Includes: Hotels, Car Rental, Sightseeing Tour, Visa, Other (sim Card), Meals (Breakfast)
Duration: 8 Nights, 9 Days
Day 1: Arrival NJP/ IXB To Pheuntsholing ( Approx 4-5 hrs drive)
Meet & Greet on arrival at NJP / IXB & transfer to Pheuntsholing – The Gateway of Bhutan by Road from India , Pheuntsholing (also sometimes spelled Phuntsholing) is the second largest town in Bhutan (population around 40,000) and is located on the Indian border, next to the town of Jaigaon .
Day 2: :: Pheuntsholing to Thimphu ( Approx 178 km/6-7 hrs drive)
Breakfast at the hotel. On 09 a.m onwards permit has to be obtained at Department of Immigration ( Permit procedure may take times ). After Permit , drive to Thimphu. On the way, visit KharbandiGumpha, Confluence of Paro Chu &Thimpu Chu.. On arrival at Thimphu check in at the hotel. Overnight in Thimphu.
Day 3: Sightseeing in Thimphu
After breakfast, we will start exploring Thimphu City with a visit to its cultural sites:
Visit the Institute of ZorigChusum (Painting School) where traditional arts and crafts are still kept alive. The school show cases the 13 arts and crafts of Bhutan. Students at the school receive training for six years on thangka painting, slate curving, tailoring, stone carving, embroidery, etc. Upon completion of the training, they either find employment in the government or the private sector and some even start their own arts and crafts enterprises. If you are interested to avail some students made products, they are available for sale.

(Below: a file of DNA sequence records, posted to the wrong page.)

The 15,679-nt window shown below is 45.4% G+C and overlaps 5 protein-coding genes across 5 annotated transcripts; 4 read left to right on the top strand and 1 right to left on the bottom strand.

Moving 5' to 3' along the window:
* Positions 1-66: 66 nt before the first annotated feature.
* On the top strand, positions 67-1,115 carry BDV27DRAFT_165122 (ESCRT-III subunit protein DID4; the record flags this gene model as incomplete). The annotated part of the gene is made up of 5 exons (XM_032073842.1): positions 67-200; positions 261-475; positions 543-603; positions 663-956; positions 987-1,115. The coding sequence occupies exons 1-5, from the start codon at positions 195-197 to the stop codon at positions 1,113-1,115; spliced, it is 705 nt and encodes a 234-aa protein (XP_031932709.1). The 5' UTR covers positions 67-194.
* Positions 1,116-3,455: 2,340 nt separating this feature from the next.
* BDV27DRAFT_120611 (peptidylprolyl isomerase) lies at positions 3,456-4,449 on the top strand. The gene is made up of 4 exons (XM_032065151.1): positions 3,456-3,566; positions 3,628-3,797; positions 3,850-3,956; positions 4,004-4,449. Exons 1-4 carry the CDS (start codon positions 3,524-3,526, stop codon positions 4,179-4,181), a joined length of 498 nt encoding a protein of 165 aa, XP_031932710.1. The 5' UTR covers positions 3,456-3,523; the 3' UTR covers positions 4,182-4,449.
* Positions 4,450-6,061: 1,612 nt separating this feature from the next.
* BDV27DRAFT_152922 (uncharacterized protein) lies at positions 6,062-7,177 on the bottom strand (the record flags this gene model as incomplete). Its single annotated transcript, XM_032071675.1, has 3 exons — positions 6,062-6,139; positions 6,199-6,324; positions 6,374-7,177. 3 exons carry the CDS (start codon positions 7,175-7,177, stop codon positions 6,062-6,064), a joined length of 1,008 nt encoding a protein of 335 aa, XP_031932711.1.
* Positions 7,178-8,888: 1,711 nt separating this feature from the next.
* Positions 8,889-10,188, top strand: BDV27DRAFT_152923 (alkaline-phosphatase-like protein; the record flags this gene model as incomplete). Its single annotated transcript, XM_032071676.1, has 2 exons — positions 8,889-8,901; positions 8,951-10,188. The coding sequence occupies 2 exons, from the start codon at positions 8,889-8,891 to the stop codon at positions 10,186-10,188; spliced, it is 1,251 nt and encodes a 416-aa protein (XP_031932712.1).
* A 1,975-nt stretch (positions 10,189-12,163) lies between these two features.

Textile Museum serves as the living art of Bhutanese weaving culture. It is located at the heart of Thimphu town. We can see the intricately designed local fabrics used for making dresses worn by men and women and used for making souvenirs. There is a small group of weavers working on looms to demonstrate this artistic works who come from Lhuentse district, the ancestral home of Bhutan’s royal family in eastern Bhutan. Weaving a complete set of Gho or Kira, the national dress of Bhutan, would take a weaver five to six months or a year and their price would vary from US$ 1,000 to 2,000. Then visit National Library, which has a stock of holy scriptures especially on Buddhism.
Mini Zoo, houses the national animal-Takin will be a place of interest to visit. The 4th King at one point wanted the animals to be released to the forest but they kept moving around Thimphu town and had to be re-confined at the enclosure. Afterward, take a ride to Sanjaygang to have a bird’s eye view of Thimphu valley as well as to have some snap shots of the big apple of Bhutan. Next, if you are interests, Bhutan Post, as they have a good collection of stamps which the Bhutan is known for. They can also print stamps with your photo at a nominal charge, which you can take as souvenirs back home.
Then, visit the handmade paper factory, where traditional paper is made out of inner pulp of daphne and edgeworthia